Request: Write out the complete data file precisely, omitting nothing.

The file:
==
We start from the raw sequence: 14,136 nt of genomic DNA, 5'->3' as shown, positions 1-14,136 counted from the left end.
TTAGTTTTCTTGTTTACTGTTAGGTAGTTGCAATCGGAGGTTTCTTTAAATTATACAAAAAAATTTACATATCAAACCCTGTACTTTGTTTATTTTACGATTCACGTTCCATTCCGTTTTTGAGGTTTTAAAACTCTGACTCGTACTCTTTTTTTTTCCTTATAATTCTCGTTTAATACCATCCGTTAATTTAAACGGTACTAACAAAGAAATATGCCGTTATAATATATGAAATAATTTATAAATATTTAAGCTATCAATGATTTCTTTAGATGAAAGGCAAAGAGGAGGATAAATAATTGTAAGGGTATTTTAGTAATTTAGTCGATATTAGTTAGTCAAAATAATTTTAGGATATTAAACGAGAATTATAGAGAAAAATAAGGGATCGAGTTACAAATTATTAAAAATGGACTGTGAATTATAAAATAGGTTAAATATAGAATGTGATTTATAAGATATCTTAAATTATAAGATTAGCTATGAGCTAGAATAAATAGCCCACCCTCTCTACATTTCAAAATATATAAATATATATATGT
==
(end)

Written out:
We start from the raw sequence: 14,136 nt of genomic DNA, 5'->3' as shown, positions 1-14,136 counted from the left end.
TTAGTTTTCTTGTTTACTGTTAGGTAGTTGCAATCGGAGGTTTCTTTAAATTATACAAAAAAATTTACATATCAAACCCTGTACTTTGTTTATTTTACGATTCACGTTCCATTCCGTTTTTGAGGTTTTAAAACTCTGACTCGTACTCTTTTTTTTTCCTTATAATTCTCGTTTAATACCATCCGTTAATTTAAACGGTACTAACAAAGAAATATGCCGTTATAATATATGAAATAATTTATAAATATTTAAGCTATCAATGATTTCTTTAGATGAAAGGCAAAGAGGAGGATAAATAATTGTAAGGGTATTTTAGTAATTTAGTCGATATTAGTTAGTCAAAATAATTTTAGGATATTAAACGAGAATTATAGAGAAAAATAAGGGATCGAGTTACAAATTATTAAAAATGGACTGTGAATTATAAAATAGGTTAAATATAGAATGTGATTTATAAGATATCTTAAATTATAAGATTAGCTATGAGCTAGAATAAATAGCCCACCCTCTCTACATTTCAAAATATATAAATATATATATGT